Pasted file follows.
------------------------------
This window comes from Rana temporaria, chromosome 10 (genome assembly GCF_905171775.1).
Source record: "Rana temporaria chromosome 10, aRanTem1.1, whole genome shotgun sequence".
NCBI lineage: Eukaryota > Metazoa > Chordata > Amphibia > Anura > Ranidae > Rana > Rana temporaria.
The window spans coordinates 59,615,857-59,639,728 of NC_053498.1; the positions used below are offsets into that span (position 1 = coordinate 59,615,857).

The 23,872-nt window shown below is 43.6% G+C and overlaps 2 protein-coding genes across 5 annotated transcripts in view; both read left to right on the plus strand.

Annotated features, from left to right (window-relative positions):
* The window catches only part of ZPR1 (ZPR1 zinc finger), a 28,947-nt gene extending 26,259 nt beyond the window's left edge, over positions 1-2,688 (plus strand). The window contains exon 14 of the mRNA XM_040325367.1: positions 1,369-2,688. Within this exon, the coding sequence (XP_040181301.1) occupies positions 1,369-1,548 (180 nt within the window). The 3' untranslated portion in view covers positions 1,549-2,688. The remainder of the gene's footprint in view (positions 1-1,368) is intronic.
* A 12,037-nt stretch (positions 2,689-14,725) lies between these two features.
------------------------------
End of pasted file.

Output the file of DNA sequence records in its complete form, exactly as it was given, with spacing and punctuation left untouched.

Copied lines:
This window comes from Rana temporaria, chromosome 10 (genome assembly GCF_905171775.1).
Source record: "Rana temporaria chromosome 10, aRanTem1.1, whole genome shotgun sequence".
NCBI lineage: Eukaryota > Metazoa > Chordata > Amphibia > Anura > Ranidae > Rana > Rana temporaria.
The window spans coordinates 59,615,857-59,639,728 of NC_053498.1; the positions used below are offsets into that span (position 1 = coordinate 59,615,857).

The 23,872-nt window shown below is 43.6% G+C and overlaps 2 protein-coding genes across 5 annotated transcripts in view; both read left to right on the plus strand.

Annotated features, from left to right (window-relative positions):
* The window catches only part of ZPR1 (ZPR1 zinc finger), a 28,947-nt gene extending 26,259 nt beyond the window's left edge, over positions 1-2,688 (plus strand). The window contains exon 14 of the mRNA XM_040325367.1: positions 1,369-2,688. Within this exon, the coding sequence (XP_040181301.1) occupies positions 1,369-1,548 (180 nt within the window). The 3' untranslated portion in view covers positions 1,549-2,688. The remainder of the gene's footprint in view (positions 1-1,368) is intronic.
* A 12,037-nt stretch (positions 2,689-14,725) lies between these two features.